For as unlikely as the signing was, Carlos Correa is precisely who the Twins need at this point, both as a player and person. Coming off an extremely disappointing and last-place season, fans were rightly frustrated about the club's direction. It’s not like losing teams are ever *that* fun, but the 2021 Twins were downright dull. They played with complacency that was evident to the naked eye. Reporters had little access for much of the year due to Covid, but the sense of a discouraged and disjointed clubhouse was real.
Nelson Cruz led the Twins to back-to-back division titles in 2019 and 2020, hitting .308/.394/.626 with 57 homers in 173 games. He was an incredible contributor to the offense, but his guidance off the field sent his value through the roof. Leadership styles and vibes vary, even among the winningest clubhouses. Cruz’s loose, fun, and calm personality perfectly fits Rocco Baldelli’s mantra. I can't say the same for Josh Donaldson, who assumed a leadership role after signing a four-year, $92 million deal before the 2020 season.
At the time of the signing, I felt Donaldson was a perfect key to help the Twins break out of their postseason losing streak. Now, I can’t help but think his clubhouse fit never made sense. It rarely looked like he was an actual part of the team, and Correa’s immediate impact only amplifies this feeling. Donaldson certainly contributed when healthy, posting a 128 OPS+ in 163 games, and I’m not suggesting teammates disliked him. It just didn’t work for both sides, and that’s fine!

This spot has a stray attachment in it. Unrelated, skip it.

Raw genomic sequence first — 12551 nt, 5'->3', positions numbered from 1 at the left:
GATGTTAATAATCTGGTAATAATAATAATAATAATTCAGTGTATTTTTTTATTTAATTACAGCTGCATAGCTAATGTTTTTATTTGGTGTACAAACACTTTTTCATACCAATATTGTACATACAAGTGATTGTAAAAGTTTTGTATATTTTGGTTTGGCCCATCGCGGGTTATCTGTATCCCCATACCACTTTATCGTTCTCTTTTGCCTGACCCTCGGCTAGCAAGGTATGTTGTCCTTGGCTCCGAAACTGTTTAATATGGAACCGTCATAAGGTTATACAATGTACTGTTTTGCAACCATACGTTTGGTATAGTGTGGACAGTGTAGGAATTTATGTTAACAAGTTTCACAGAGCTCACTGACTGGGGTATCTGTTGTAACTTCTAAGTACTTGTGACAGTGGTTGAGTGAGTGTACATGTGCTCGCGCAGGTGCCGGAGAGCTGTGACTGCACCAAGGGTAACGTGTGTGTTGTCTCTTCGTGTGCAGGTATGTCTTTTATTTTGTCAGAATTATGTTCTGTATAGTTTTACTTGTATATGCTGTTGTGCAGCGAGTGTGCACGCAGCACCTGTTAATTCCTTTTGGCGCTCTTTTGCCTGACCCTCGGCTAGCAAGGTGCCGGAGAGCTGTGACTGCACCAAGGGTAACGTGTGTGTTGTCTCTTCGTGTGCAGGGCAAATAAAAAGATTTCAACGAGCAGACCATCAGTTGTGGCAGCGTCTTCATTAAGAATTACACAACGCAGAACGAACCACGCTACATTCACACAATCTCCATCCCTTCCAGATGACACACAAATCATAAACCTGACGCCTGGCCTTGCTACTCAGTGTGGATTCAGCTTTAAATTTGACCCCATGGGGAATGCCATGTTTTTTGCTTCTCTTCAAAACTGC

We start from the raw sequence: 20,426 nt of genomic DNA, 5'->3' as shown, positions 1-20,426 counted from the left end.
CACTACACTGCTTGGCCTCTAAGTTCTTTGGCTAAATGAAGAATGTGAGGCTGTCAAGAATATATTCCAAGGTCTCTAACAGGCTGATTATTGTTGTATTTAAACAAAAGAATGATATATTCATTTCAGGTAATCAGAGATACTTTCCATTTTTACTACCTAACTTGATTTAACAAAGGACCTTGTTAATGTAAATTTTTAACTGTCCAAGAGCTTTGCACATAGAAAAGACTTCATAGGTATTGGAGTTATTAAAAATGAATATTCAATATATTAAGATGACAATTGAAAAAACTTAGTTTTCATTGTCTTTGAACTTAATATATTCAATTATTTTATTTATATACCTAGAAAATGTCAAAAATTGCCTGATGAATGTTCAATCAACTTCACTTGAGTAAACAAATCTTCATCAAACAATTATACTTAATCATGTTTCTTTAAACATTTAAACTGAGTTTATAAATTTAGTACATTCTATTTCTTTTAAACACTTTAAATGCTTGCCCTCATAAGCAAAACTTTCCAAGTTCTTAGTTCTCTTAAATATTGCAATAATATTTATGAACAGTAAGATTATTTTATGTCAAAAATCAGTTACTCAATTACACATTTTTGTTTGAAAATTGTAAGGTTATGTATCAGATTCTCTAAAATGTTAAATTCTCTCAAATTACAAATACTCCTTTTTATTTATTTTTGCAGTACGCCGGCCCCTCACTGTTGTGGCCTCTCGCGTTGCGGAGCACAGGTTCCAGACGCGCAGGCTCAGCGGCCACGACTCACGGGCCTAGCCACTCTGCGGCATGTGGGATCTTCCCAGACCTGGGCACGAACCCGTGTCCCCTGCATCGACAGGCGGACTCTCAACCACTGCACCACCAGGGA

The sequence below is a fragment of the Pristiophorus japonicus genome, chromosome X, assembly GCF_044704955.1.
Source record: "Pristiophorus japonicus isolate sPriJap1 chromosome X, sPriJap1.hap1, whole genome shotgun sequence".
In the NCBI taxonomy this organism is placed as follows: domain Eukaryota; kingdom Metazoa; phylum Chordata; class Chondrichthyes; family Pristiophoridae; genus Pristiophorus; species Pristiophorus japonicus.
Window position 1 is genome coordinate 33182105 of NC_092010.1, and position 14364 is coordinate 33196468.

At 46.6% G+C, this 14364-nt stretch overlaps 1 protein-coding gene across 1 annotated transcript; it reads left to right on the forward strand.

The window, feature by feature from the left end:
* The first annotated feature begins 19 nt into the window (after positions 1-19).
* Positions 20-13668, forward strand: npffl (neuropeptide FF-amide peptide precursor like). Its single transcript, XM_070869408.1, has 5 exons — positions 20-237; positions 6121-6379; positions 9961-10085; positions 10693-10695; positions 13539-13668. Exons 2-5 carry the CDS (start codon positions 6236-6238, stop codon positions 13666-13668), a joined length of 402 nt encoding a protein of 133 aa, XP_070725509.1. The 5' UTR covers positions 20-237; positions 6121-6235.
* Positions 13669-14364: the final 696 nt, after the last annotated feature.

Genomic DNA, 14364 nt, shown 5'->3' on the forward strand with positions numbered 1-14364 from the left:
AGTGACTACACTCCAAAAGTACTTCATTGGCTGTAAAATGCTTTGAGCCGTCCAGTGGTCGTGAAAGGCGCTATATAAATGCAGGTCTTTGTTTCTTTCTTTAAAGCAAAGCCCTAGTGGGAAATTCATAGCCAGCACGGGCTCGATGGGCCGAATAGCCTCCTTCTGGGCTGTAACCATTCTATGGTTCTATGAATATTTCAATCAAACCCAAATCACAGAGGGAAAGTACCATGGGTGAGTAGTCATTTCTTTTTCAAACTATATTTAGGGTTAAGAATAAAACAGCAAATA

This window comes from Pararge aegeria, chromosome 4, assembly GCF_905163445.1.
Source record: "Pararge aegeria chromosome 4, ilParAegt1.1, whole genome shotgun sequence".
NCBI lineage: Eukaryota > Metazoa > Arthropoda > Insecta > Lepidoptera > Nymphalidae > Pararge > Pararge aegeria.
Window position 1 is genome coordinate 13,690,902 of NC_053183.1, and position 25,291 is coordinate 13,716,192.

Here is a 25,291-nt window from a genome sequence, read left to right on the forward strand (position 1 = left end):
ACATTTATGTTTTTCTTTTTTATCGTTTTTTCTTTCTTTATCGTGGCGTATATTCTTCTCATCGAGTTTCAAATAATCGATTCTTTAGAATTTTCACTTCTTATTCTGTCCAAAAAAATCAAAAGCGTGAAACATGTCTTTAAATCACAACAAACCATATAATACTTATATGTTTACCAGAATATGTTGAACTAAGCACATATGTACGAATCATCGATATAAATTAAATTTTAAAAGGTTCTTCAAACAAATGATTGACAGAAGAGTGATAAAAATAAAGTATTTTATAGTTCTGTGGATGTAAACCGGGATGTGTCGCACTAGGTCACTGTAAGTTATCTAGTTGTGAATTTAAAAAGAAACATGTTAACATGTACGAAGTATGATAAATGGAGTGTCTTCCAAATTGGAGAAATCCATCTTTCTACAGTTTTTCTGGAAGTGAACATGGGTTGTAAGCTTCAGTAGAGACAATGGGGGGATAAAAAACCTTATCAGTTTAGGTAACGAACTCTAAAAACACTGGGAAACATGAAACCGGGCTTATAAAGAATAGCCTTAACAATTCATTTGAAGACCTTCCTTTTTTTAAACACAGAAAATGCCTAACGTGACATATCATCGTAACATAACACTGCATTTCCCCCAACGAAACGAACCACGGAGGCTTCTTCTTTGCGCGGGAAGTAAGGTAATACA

It’s impossible to know the impact Donaldson had on the clubhouse, but it’s fair to say his hardened style paled in comparison to Cruz and Baldelli. Donaldson's bulldog-vibe could be a double-edged sword. A winning team may appreciate his bravado, but a last-place team could wear down over the 162-game grind. The Yankees, Donaldson’s new team, have won 18 of their first 25 games. It’s about fit, and I’m not sure Donaldson ever did in Minnesota.
With Correa, who values the day-to-day focus and trusts the process, the Twins have the co-leader they need. Byron Buxton is the face of the Twins, and even Correa admits this is “Byron’s team,” but Correa’s presence is undoubtedly impactful. Of course, this is easier to conclude as the team is in first place. Buxton did admit this spring, though, that it's a "night and day" feeling in the clubhouse.
It goes behind Correa. Britt Ghiroli of The Athletic wrote about the "immediate bond" felt among the Twins' rotation members. The 2022 Twins look (so far) like a tough, entertaining, and tightly-knit group.
I have no idea if the Twins' change in vibe is sustainable, or if it will wear down with a losing stretch. I do know that even if it’s a one-year deal, Correa feels like a Twin. Donaldson hoped he would leave a legacy in Minnesota, but for one reason or another, it didn’t happen. Correa is off to a great start in that regard, and the sky is the limit for how far he can take the 2022 Twins.
Please leave your thoughts, questions, and COMMENTS below.